This will show you my take on how to use categories in WordPress.
After 6 years working with the platform and gathering the views of many WordPress authorities, here is the most effective way to use categories on your blog.
If you want to give your blog a fresh start I would recommend sitting down and writing out the main topics that you can comfortably cover with enthusiasm and passion, before doing any editing.
How to use Categories in WordPress
In WordPress, each post must be assigned to a category. Categories help position the content on the mind of the reader as well as the publisher.
The problem is there’s often a big difference between the topics your readers are looking for, and the categories you put your posts into.
If you have a lot of categories, don’t be tempted to use them as navigation. You readers don’t necessarily think about your content in the way you do.
On a focused blog, a popular posts widget can be much more effective tool for engagement. More on fixing your site’s navigation here.
Common Category Mistakes
- Assigning too many categories to a post
- Having too many categories with only a few posts in each
When you should create a new category
- When a new post does not fit into any others.
- When you’re adding a whole new angle or topic to your blog
How tags and categories work together
Where categories are general, tags should be specific. For example I might publish an article on WordPress security that references plugins and shares some spam strategies.
The category is security, but I would also add the tags spam, plugins, security and WordPress.org because it’s for self-hosted WordPress users.
- Category: Security
- Tags: security, spam, WordPress.org, plugins.
Categories – General
Tags – Specific
If you’re going to use categories as a part of your navigation, this is even more important.
Adding Categories to Menus
Once you have published enough content in a category you many want to add it to your navigation menus. The new menus system in WordPress allows you to freely combine pages, posts, categories and custom URLs freely.
Adding Categories to the Sidebar
Navigate to Appearance >> Widgets and drag a Categories widget into a widget area.
If you have a lot of categories this can make for a confusing user interface. It can be a better strategy to use the Menus option instead.
Duplicate Content and SEO in WordPress
When you assign more than one category to a post this creates the same content under http://yoursite.com/category/cat1/ as for http://yoursite.com/category/cat2/.
However in 2008 Google stated that they would not penalize websites for having archive pages that point to the same content.
Where there is a danger of duplicate content is when your main blog, category and tag archives show the full post content instead of excerpts or automatic summaries.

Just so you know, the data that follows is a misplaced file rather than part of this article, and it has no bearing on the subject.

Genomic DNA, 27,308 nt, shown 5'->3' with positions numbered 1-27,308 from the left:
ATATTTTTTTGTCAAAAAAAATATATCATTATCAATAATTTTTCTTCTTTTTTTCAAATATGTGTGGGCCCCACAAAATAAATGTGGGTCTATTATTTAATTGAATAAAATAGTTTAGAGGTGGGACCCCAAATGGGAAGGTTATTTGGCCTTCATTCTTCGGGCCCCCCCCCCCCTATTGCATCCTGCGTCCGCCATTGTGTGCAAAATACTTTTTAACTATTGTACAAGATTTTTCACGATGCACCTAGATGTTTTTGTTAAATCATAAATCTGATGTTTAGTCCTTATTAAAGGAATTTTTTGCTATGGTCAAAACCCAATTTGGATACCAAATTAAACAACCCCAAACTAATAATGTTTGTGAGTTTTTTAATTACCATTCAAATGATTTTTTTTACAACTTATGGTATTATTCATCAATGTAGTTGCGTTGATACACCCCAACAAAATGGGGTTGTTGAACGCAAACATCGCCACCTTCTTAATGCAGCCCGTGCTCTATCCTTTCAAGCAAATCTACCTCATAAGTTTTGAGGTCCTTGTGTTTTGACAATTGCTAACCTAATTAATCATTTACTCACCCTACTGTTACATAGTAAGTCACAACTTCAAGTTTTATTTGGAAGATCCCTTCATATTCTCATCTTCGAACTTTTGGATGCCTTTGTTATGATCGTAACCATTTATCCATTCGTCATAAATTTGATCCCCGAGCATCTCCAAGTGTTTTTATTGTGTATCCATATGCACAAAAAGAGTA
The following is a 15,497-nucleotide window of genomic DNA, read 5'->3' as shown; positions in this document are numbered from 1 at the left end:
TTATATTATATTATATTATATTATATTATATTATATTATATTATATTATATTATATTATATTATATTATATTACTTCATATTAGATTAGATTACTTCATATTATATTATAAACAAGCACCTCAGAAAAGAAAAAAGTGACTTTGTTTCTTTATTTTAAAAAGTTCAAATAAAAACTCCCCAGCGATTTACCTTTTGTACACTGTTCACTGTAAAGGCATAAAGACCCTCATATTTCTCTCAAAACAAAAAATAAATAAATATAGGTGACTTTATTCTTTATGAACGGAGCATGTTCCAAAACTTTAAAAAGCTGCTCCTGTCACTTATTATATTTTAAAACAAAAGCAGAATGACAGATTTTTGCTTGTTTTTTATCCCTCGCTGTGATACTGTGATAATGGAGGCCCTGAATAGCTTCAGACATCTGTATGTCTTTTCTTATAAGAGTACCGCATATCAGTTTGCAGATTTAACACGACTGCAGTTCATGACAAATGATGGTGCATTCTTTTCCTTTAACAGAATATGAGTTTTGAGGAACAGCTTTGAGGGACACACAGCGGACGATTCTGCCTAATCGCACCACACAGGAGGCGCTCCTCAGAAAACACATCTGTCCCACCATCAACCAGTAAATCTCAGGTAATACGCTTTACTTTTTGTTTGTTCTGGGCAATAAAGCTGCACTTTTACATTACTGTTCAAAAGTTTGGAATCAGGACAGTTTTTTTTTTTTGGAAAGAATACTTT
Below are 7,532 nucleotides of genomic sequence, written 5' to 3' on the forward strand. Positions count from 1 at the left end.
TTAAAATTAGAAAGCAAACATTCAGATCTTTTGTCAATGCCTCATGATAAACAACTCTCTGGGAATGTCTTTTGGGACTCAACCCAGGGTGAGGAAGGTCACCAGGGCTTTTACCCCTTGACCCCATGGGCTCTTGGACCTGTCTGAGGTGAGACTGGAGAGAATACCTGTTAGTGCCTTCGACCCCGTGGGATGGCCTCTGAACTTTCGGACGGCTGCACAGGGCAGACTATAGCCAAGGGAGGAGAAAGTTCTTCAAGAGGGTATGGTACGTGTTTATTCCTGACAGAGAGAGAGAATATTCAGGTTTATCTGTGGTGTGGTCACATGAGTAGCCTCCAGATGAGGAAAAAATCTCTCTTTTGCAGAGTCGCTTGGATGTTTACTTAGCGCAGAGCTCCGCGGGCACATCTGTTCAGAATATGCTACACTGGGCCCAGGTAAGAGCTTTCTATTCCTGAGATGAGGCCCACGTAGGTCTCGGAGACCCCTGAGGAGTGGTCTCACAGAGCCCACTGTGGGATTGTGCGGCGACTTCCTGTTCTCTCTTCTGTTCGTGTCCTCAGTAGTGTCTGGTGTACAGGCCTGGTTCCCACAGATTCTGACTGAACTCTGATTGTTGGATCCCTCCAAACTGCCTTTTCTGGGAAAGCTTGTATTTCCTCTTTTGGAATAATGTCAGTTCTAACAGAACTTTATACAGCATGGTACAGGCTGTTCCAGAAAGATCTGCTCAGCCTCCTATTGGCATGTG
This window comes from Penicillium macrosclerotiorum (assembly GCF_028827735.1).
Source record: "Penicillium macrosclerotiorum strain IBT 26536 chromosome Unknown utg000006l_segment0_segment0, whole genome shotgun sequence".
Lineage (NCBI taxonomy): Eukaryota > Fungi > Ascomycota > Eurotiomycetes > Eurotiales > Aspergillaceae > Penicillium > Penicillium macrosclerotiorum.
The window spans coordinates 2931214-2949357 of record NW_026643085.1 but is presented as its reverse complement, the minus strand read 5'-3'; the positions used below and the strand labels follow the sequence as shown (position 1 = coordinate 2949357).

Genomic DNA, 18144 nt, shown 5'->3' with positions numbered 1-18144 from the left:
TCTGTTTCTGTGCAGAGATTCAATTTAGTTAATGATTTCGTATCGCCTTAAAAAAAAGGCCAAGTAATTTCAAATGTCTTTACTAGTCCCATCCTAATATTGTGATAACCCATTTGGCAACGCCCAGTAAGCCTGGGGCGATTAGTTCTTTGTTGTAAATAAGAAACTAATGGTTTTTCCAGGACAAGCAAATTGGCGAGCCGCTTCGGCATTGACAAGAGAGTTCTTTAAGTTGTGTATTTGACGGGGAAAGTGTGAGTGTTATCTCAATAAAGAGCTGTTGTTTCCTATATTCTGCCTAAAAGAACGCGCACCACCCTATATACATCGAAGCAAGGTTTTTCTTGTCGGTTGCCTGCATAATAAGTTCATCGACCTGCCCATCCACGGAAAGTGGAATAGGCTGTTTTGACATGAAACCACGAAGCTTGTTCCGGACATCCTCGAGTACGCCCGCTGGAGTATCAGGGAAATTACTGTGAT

An example of posts in the security category archives (with post summaries) can be seen here.
Summaries for tags, categories and blog archives make the process of scanning and selecting relevant content much easier for your readers.
NOTE: You can set the maximum number of posts that show on archive pages by navigating to Settings >> Reading and changing the number in the Blog pages to who at most field.
Optimizing Categories for SEO
This tip improves your visibility in Google by indexing only the first page for a category archive.
Navigate to SEO >> Titles & Metas and check Noindex subpages of archives in the Sitewide meta settings section.
The rest of the default settings for this plugin are set to optimize the Title tags and meta-descriptions that search engines use to index your category pages.
Just activating this plugin will optimize your SEO for WordPress!
Managing and Editing Categories
If your permalinks structure includes categories in the URL then editing them can create broken links. Visit Settings >> Permalinks to see what your current structure is.
You can edit your blog categories by navigating to Posts >> Categories.
Hovering over a category will make editing links appear. You can edit the category URLs, add a description, delete the category or view it on the front-end of your website.
Deleting a category moves it to the default category – which is set by navigating to Settings >> Writing.
Navigate to Posts >> All Posts, hover over the post you want to edit and click the Quick Edit link.
From here you can easily change categories for a post.
You can also bulk edit post categories by ticking posts in the list, choosing Edit from the Bulk Actions drop-down and clicking the Apply button.
Now that you have more control over your categories you can hopefully go forth into the information wilderness with a clearer picture of your blog’s content strategy.
Questions? Let us know in the comments.